On his way home, Duffy is kidnapped by Remnant, who wishes to show the world that Superman is evil. He intends to stage terrorist acts at the locations where Doomsday rampaged, including The Daily Planet, by planting a bomb within a van parked on the exact spot where the battle ended. Superman rescues Duffy, along with Perry White, who was also captured by the villain, and the building. Despite the victory, flyers announce that Superman is not a messiah but rather the devil incarnate; the villain disappears. Superman approaches Duffy, and challenges him to not back off from the tough questions. The Man of Steel tells Duffy he will be waiting for the conclusion of his article, and also asks him another one; if Superman wasn't around, would there be fewer Doomsdays (monsters seeking to confront Superman) or more Coast Citys (a disaster that only happened because Superman wasn't there)? Within the shadows, Remnant stalks The Man of Steel.
Batman, with the aid of Superman, devised a measure made after The Man of Steel recovered from his first battle with Doomsday, that, when the Justice League or any other superhero groups encounter a Doomsday Level Threat, a group of heroes, authority, and military forces would contain it within a proximity after clearing all civilians within it. If Superman and the rest falls, the Doomsday Protocol, which is a dimensional projecting bomb, will commence by sending the threat to the Phantom Zone after detonating it.
Certain prints of Superman v2, #75 contained a black armband with the familiar "S" symbol adorning it.
The Death of Superman took place months before the breaking of Batman's back in the "Knightfall" storyline. Some critics praised DC for boldly and innovatively drawing in more readers. However, others were critical, citing the two concurrent storylines as publicity stunts, since it was unlikely that DC would ever eliminate its most popular characters. Some years later, Chuck Rozanksi, owner of retailer Mile High Comics, would pen a controversial essay in the Comics Buyer's Guide which blamed the Death of Superman promotion for playing a significant role in the collapse of the comic book industry in the late 1990s.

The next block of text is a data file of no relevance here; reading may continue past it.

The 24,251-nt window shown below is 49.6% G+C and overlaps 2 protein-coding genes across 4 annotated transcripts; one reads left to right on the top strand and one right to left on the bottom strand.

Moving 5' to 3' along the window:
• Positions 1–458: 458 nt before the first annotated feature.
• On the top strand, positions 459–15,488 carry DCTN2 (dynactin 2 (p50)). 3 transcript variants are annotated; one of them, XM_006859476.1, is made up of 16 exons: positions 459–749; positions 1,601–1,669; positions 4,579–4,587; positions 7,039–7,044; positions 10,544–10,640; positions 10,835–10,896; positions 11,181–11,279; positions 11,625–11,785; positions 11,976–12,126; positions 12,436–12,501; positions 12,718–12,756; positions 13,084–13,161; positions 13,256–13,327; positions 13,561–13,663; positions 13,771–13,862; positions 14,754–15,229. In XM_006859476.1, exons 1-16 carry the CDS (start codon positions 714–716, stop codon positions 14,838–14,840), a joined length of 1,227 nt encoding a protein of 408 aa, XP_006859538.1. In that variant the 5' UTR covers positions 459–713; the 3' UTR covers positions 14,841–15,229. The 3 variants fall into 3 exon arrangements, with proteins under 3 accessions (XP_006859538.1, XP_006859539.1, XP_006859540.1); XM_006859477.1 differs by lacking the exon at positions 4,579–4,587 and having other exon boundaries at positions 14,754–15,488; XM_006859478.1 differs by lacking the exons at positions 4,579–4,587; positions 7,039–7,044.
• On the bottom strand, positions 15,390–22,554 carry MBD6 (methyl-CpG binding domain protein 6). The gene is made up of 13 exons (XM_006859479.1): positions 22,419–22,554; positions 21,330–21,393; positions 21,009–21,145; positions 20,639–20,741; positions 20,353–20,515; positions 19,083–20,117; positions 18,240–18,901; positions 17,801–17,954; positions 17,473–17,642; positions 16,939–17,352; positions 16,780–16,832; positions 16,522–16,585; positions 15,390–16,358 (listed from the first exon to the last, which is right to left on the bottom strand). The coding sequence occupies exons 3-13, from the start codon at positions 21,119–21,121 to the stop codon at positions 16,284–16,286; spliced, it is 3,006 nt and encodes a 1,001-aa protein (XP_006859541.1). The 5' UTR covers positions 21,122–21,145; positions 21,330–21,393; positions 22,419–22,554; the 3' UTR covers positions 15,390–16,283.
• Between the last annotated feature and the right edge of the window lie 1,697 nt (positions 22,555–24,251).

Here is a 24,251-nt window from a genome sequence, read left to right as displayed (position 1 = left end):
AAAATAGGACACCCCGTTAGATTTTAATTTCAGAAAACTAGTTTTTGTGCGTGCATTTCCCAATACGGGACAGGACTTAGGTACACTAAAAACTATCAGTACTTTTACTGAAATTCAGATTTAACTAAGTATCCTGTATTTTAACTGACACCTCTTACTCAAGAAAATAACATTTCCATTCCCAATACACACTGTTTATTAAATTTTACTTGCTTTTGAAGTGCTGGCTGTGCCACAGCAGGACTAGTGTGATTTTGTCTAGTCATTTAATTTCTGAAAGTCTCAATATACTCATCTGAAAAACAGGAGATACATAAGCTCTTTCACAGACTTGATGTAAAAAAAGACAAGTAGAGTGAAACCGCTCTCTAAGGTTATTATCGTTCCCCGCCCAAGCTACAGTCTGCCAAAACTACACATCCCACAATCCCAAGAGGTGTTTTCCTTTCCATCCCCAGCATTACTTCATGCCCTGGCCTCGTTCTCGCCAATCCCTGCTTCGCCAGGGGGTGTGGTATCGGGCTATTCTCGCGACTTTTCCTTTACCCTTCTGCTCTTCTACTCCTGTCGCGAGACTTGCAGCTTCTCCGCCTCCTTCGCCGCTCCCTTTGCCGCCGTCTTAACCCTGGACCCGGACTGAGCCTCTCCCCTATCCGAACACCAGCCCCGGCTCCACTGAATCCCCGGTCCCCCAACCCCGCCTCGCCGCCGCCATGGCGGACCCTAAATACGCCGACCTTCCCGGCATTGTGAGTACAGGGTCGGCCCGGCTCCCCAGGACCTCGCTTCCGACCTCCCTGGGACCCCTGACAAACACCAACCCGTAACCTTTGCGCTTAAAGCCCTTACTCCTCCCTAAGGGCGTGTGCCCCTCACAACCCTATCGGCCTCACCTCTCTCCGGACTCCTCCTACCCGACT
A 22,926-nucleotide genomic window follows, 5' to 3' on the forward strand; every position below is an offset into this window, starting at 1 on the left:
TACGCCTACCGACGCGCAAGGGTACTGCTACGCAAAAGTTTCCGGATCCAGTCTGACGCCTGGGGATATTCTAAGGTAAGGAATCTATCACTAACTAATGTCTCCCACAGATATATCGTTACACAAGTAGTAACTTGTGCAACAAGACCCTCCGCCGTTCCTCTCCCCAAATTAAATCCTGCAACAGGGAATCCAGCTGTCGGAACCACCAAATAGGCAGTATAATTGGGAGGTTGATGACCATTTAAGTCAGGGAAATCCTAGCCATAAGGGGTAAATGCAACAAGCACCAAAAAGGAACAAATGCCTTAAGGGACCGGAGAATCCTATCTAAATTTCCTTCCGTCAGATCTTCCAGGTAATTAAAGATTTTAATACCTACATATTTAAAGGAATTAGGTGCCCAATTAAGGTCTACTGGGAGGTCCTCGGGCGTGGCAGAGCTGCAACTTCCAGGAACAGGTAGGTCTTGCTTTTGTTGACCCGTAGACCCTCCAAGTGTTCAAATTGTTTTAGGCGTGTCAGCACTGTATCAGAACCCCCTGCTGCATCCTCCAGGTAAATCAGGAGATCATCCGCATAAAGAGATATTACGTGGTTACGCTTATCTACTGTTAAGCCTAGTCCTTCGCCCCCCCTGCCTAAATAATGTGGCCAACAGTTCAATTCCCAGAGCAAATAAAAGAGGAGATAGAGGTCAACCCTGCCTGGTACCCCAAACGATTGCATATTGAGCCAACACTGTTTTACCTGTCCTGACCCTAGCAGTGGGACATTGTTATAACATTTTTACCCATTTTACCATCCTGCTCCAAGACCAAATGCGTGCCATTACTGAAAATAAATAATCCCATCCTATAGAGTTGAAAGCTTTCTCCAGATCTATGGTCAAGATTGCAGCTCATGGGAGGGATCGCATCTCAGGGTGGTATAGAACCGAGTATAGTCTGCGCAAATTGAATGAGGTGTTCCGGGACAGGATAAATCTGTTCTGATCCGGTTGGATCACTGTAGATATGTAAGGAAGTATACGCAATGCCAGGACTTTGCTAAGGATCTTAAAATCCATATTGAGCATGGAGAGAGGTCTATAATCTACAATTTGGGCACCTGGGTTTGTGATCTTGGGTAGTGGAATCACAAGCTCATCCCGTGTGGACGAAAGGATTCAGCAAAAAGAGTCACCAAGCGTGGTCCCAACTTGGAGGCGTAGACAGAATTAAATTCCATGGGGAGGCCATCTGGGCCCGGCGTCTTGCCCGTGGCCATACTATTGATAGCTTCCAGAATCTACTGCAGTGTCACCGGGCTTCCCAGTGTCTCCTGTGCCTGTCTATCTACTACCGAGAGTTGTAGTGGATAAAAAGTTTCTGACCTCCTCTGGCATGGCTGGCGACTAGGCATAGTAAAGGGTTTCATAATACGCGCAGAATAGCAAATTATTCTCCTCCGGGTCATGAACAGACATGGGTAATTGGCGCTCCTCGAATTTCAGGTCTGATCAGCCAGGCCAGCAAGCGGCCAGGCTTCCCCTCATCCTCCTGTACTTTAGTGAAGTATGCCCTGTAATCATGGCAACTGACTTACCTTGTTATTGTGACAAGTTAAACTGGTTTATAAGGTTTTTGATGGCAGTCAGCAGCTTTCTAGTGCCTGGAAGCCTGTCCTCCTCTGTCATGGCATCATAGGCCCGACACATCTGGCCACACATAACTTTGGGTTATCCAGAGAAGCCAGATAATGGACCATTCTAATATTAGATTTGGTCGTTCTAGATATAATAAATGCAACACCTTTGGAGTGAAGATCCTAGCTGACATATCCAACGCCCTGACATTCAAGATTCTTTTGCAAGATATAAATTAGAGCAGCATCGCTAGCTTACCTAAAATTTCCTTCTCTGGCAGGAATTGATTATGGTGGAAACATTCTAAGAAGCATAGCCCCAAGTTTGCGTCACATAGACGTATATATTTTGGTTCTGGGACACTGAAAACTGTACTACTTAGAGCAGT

Initially, the Death of Superman storyline was a huge success - comic-book fans that had never previously read a Superman title snatched up the issue en masse. When Superman was subsequently revived, however, the backlash was equally strong - diehard Superman fans had bought the Death issue on the expectation that that the book itself would become a prized collectible, and felt 'cheated' when he was suddenly revived (which made the book nearly worthless as a collectible).
Also in 1993, Dirk Maggs produced an audio dramatization of the story for BBC Radio 5, entitled Superman: Doomsday & Beyond! (retitled Superman Lives! in the US), featuring Stuart Milligan as Superman/Clark Kent/Kal-El & the Eradicator, William Hootkins as Lex Luthor, Lorelei King as Lois Lane, Vincent Marzello as Jimmy Olsen, Garrick Hagon as Jonathan Kent, Kerry Shale as Connor Kent/Kon-El/Superboy & Hank Henshaw/Cyborg Superman, Eric Meyers as Guy Gardner, Denica Fairman as Maggie Sawyer, Liza Ross as Supergirl, Burt Kwouk as Doctor Teng, and Leon Herbert as Dr. John Henry Irons/Steel. Original Music by Mark Russell.
Coincidentally, The Death of Superman was also the title of the last episode of The Super Powers Team: Galactic Guardians, although its story was completely different.
Superman Reborn, re-titled Superman Lives, was slated for release on July 4, 1998, directed by Tim Burton and with Nicolas Cage to portray Superman. However, following the box office disappointment of Batman & Robin, the project was scrapped.
In the episode "Hereafter" (written by Dwayne McDuffie and directed by Butch Lukic), Superman is sent into the future by a device of Toyman's, only to wake up to a red-sunned Earth populated by giant bugs, mutant wolves, and Vandal Savage. This was, in all intents, an adaptation of the comic story "Under the Red Sun" (one of Timm's favorites). However, since Toyman's device looks like it disintegrates Superman into nothingness, the first half of the two-part episode deals with Superman's funeral, and it takes some direct elements from the Death of Superman storyline, such as the memorial statue and Batman watching Superman's funeral procession from the rooftops.
During an interview with Newsarama.com, Timm explained that the story would cover the entire trilogy of The Death of Superman, World Without a Superman, & Reign of the Supermen. However, it was necessarily simplified since the film runs only 75 minutes.
A trailer released in June 2007 showed a slightly altered animation style from that of the regular DC animated universe. Lois and Superman have a relationship, but The Man of Steel hasn't revealed his identity to Lois until the end of the film, even though she already knows. Lex Luthor II and Supergirl are not in the film; present is a similar Lex Luthor to that of the DCAU — the corrupt tycoon of LexCorp; the fight between Superman and Doomsday occurs at night (instead of during the day, as it did in the comics); there are fewer Supermen; among other changes and differences.
The film was screened twice at the San Diego Comic-Con '07 as a special sneak preview on Thursday, July 26th. Both reactions and reviews were positive.
The DTV film was released on September 18th, 2007. It made its US broadcast premier on the Cartoon Network Saturday July 12 2008 at 9:00 pm EST.